Friday, April 9, 2010
The Addiction Recovery Process: Understanding Drug Abuse
Drug addiction, on its most fundamental level, is a disease. Drug addiction is not a moral issue. Drug addiction is not a character flaw, or an indication of personal weakness. Most importantly, drug addiction is not a choice.
As with any disease, drug addiction is not responsive to anything we might understand as individual will. A drug addict does not “choose” to be addicted, and a drug addict cannot “choose” to get sober. To believe that would be to believe that a cancer patient can “choose” to eliminate his tumor, or that a diabetic can “choose” to stop having diabetes. That’s just not the way it works.
But how does it work, then? Generally speaking, drug addiction functions on two levels: the physical and the psychological. Successful drug and alcohol rehab, it follows, must address both of these roots; any drug rehab program that privileges one at the expense of the other runs the very real risk of long-term failure. Drug rehabilitation can’t work unless it confronts drug addiction in all its forms.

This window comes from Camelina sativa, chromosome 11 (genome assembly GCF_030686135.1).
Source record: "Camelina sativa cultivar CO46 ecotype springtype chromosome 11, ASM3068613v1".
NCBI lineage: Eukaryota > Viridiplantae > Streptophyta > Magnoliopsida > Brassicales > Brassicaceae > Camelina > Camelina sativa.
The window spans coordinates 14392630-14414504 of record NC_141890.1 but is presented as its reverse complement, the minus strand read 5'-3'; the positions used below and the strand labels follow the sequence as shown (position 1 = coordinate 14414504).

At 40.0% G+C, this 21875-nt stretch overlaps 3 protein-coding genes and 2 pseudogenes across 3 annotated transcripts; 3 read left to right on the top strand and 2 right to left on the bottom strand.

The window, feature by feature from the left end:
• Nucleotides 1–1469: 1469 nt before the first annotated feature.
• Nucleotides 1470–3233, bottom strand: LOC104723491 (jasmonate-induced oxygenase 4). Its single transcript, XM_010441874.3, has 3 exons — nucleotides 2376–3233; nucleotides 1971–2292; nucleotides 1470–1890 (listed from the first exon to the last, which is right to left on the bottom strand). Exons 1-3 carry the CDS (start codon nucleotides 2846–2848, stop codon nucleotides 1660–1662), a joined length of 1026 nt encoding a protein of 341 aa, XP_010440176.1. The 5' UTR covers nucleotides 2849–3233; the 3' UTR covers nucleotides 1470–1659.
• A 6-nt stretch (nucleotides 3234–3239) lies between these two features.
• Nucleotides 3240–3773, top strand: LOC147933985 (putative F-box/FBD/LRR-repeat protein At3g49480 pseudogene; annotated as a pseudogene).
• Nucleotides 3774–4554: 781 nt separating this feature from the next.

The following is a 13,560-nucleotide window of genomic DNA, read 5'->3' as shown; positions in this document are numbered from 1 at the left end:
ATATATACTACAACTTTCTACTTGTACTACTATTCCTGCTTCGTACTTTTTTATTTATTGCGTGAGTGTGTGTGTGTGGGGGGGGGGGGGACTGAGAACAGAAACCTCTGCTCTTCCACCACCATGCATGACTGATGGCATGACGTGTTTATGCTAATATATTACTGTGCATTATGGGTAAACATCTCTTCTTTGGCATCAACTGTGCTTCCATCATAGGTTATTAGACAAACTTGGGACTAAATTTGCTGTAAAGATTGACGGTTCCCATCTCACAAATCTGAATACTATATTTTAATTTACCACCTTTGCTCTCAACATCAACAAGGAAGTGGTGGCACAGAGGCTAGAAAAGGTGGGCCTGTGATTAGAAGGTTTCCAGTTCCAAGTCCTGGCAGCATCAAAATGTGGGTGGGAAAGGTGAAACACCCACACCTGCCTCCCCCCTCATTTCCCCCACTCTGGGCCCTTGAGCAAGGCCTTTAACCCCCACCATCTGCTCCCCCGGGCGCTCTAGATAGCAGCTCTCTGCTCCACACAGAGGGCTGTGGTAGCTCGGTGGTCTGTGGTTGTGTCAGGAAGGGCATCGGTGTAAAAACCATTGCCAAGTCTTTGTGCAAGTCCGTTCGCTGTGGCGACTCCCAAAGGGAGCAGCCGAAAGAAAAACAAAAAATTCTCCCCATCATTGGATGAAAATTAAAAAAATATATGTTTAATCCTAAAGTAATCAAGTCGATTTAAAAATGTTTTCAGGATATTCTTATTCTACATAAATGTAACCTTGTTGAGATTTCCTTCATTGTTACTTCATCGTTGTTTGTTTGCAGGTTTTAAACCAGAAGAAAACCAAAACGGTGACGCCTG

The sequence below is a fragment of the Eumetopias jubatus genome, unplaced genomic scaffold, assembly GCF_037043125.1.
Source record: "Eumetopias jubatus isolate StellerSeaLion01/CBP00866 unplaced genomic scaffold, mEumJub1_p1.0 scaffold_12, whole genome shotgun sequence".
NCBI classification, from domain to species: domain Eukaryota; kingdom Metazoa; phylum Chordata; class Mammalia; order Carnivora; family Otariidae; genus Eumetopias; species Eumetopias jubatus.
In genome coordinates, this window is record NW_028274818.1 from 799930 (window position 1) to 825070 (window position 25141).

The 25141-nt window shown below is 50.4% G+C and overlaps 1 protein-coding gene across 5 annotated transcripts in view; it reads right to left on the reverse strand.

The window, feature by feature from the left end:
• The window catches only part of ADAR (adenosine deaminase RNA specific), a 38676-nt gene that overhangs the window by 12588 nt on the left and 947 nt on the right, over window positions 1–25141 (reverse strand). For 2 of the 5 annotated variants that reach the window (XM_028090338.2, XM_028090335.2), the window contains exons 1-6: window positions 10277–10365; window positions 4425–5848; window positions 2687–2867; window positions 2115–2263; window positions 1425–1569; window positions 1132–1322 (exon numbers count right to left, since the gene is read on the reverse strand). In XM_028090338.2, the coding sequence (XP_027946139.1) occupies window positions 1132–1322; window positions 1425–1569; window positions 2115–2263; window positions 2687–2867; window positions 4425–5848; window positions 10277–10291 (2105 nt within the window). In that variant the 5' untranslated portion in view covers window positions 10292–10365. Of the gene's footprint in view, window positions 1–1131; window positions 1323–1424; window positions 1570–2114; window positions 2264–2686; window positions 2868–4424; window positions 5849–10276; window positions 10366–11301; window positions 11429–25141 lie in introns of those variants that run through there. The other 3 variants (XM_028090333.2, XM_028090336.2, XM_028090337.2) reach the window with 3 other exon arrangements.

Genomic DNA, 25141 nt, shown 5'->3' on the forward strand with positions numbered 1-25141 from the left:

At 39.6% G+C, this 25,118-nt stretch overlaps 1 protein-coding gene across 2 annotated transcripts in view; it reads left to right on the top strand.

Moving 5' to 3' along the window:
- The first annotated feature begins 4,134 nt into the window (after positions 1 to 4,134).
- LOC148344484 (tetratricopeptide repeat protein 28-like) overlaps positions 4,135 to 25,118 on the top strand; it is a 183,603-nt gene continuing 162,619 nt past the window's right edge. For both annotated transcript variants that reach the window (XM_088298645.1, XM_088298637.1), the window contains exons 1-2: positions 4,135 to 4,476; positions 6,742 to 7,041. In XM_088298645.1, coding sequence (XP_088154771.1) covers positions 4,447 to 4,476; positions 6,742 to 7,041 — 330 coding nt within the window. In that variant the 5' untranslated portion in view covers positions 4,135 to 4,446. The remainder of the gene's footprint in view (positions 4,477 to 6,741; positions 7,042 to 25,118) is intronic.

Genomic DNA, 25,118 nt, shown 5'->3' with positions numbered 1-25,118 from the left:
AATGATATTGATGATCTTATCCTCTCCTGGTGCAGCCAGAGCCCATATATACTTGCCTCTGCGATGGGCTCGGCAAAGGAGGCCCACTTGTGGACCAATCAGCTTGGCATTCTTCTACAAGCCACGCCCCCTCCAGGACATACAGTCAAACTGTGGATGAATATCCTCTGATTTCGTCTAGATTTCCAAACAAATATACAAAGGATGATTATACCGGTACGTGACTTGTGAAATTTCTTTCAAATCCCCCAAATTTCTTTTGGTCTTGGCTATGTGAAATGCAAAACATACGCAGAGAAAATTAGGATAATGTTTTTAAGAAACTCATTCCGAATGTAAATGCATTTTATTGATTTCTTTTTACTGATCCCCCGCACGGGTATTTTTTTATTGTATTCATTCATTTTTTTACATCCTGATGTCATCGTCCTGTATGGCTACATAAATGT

And what of those forms? What’s the difference between physical and psychological drug addiction, and how do they combine to make substance abuse such a serious problem in the United States?
Physically, drug addiction works through chemical reactions in the human brain. Prolonged drug abuse can literally change the brain’s chemical composition, ultimately engendering a scenario in which the drug becomes an essential part of the body’s “normal” metabolic processes. Drug addicts, in this sense, need drugs to function, to survive; drug addiction is drug addiction precisely because those who suffer from it can’t live without maintaining their substance abuse habits.
The psychological roots of addiction are no less vexing. As an addict’s body comes to rely on a drug for physical viability, so does an addict’s mind come to lean on a drug for emotional stability. For an addict, a drug is like a chemical crutch: It provides support in times of trouble; it is an anchor in moments of crisis. Chronic drug abusers, you might say, lose the ability to face the world and themselves through any lens except that of a drug high, and need drugs in a way that, again, renders individual will or personal agency almost entirely moot.
Article courtesy of Cliffside Malibu.